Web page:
“Have I Told You about My Pancreas?”

March 16, 2013

When I first met Tom Mullen, he was still asking people, “Have I told you about my pancreas?” and reminding them that not getting juvenile (Type I) diabetes until he was 35 proved that he was slow. This was probably twenty years before he wrote about “walking–nay, staggering–down the [hospital] hall a few hours after your abdomen had been savaged by a wealthy man wearing a mask while you were asleep.” With similar insight, Tom observes about aging, “As we get older, life seems an ongoing struggle to keep money coming in and teeth, hair, and vital organs from coming out.”

The last two quotations are from one of my favorite Tom Mullen books, and I remembered its title after, of course, my recent posts on loss and aging. Living Longer and Other Sobering Possibilities is only one of a collection of fine, funny books from Tom. Others include Middle Age and Other Mixed Blessings; Where Two or Three Are Gathered, Someone Spills the Milk; and Laughing Out Loud and Other Religious Experiences.

Though we lost him a few years ago, I’ll never forget Tom. As a friend and mentor, Tom taught me a lot about living well and laughter. He first taught me the phrase “being in fun,” and he practiced it in delightful and unexpected ways. He wrote and modeled that “it is possible to rejoice and give thanks in all circumstances” (emphatically saying not for all, but even in the middle of disease or loss). He clearly showed how to live one day at a time, receiving it as a gift from God.

I still give thanks for the times when working sessions with Tom morphed into story-telling times when we laughed until we cried and rattled our remaining vital organs. He joked about his quirks and weaknesses in ways that drew us all into a common bond. He told harrowing stories, such as getting flown by helicopter from a cruise ship for medical care, with such delight that you could almost forget he nearly died. His preaching, teaching, and writing prospered because Tom had mastered humor and loved people.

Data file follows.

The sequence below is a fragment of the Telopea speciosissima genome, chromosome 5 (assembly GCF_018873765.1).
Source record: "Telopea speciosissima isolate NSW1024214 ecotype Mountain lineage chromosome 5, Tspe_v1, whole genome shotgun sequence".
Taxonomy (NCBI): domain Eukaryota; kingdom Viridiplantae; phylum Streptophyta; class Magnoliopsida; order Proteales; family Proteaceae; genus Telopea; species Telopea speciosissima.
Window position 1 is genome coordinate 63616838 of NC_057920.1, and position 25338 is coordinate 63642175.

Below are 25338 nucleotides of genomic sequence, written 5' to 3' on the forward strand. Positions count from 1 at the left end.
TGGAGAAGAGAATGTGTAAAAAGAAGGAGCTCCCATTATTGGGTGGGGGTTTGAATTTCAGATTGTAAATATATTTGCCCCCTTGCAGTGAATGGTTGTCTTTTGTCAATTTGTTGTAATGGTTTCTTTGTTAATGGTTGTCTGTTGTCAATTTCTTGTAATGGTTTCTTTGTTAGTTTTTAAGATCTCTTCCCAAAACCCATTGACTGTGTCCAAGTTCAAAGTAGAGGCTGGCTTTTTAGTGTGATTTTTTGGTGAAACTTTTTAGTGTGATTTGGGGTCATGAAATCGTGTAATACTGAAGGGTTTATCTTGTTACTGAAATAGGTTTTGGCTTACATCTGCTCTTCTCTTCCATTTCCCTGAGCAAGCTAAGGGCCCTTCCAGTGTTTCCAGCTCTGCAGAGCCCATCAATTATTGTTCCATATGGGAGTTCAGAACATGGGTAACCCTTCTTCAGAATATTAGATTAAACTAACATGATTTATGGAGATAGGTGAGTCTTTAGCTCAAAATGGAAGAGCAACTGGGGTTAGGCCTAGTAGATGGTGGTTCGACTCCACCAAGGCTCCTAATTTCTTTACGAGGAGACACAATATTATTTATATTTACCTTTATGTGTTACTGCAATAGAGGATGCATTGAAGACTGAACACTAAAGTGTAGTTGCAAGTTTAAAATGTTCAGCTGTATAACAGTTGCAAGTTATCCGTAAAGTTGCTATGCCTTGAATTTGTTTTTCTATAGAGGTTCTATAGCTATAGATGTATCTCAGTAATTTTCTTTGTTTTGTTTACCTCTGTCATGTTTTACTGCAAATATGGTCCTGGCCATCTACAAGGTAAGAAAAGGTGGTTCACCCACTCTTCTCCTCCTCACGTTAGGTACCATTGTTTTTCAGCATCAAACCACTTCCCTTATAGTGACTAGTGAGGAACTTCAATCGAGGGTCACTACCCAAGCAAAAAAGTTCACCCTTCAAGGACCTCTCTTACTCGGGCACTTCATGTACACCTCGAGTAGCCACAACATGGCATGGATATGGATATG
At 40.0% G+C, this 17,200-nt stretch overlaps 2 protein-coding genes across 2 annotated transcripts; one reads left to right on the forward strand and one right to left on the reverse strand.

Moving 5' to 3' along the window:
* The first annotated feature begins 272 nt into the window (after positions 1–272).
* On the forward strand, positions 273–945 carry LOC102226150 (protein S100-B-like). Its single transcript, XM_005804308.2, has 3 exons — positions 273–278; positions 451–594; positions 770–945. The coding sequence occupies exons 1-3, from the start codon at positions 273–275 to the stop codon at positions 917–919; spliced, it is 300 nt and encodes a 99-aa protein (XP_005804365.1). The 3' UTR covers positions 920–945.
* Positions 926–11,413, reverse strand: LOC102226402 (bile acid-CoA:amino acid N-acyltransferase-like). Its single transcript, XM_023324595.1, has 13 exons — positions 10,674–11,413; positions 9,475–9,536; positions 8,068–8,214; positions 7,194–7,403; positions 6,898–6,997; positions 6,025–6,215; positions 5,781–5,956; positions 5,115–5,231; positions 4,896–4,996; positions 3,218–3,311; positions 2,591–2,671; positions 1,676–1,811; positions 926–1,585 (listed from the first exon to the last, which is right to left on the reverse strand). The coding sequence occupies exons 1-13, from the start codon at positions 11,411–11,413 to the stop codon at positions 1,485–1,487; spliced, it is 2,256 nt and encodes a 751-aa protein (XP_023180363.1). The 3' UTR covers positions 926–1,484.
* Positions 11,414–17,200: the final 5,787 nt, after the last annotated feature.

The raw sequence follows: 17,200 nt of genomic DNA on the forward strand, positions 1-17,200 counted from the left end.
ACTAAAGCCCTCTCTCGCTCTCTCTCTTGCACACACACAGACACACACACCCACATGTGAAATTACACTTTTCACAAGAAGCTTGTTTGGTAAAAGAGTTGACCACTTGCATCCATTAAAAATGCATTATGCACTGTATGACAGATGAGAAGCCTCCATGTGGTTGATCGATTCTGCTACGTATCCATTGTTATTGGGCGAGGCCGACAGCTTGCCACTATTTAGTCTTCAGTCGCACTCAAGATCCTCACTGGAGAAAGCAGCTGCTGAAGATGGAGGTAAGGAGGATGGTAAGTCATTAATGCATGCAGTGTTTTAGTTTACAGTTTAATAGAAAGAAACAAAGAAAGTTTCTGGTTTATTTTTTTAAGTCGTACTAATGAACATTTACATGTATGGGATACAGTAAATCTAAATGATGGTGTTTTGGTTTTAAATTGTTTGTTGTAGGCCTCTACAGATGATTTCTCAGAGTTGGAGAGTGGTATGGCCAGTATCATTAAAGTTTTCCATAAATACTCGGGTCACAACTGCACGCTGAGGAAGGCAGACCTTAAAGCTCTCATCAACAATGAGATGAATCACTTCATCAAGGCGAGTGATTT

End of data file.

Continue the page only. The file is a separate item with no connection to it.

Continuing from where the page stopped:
Yes, this is a tribute to Tom. A lot of us still miss him. But because he wrote so faithfully and well, his ministry can continue. You can still buy and read his books, including the tender and funny A Very Good Marriage and Seriously, Life Is a Laughing Matter. In all of them, Tom shows how to live in joy, even through hard times. Thanks, Tom, for the laughs and wisdom. (And I think I left in an adverb that you wouldn’t like.)

Share

Comments

Comments

  1. I loved Tom Mullen and am eternally grateful for him. Here’s my testimony to his humor and teaching skills: I was a painfully self-conscious, introverted, liberal Quaker at Earlham School of Religion, and I knew I had to get beyond myself. Taking a preaching class was the ultimate nightmare class – I would have to preach in front of a professor and class and be critiqued on it! It was clear to me that Tom would be a gift – Tom and his class room would be a that could help ease me out of my self-conscious prison. The class was hard, but Tom started me on the freedom to laugh at myself and join in when others laugh with or about me.

    It is a tribute to him, too, that he didn’t encourage us by lowering his standards. Tom didn’t think my first sermon passed theological muster, and we had long conversations about it. I never felt diminished, and when Tom ultimately accepted my unusual claim about Genesis and free will, it was an empowering experience for me.

    Thank you, Tom. And thank you Howard for bringing Tom to mind again. You remind me of Tom in many ways.

  2. Rosalie Grafe says:

    I can still see Tom earnestly urging me to tell Howard to keep writing! Keep writing, Howard!

Living in Fun

"Walking Cheerfully" is place to think out loud about how to use and enjoy humor in positive, life-giving ways. We’ll explore how following Christ in all of life can shape, not scuttle, laughter and creative play. What might it mean to laugh with others as you would have them laugh with you?

Probably the other most common posts will be "Finds in Fun." I first learned the phrase “being in fun” from Tom Mullen’s Laughing Out Loud and Other Religious Experiences. He points to the playfulness of children, who are readier to laugh and to see the silly than most adults. Living each day “in fun” often makes us laugh as we slog through a nearly endless supply of things odd, silly, klutzy, and preposterous. The stories here are mostly from my own ordinary, “in fun” days.

Fun Nooks and Crannies

There’s “Humor in the Bible,” and these posts explore where it is, how to find it, and what to do with it. It’s one way of thinking about how to read the Bible well.

Since a lot of us spend big chunks of time at work, the “Humor at Work” posts will suggest ways to stay sane and happy, to get along with cow-orkers, and to use humor to do good work.

I’m a book-pusher at heart, and some of my best friends push books, too. I even know some folks who read. So “Fun Books” posts will tell about books that are funny and help us think about humor.

Sometimes I’ll brag on some of the friends I’ve been given or share some photos I’ve enjoyed taking. Maybe you’ll laugh, maybe not, but they’ve brought joy in my journey.

Pie Town, New Mexico Weather


75.7°F
Feels like 75.7°F
Clear

Today:
86°F / 49°F


Data powered by

 

Recent Posts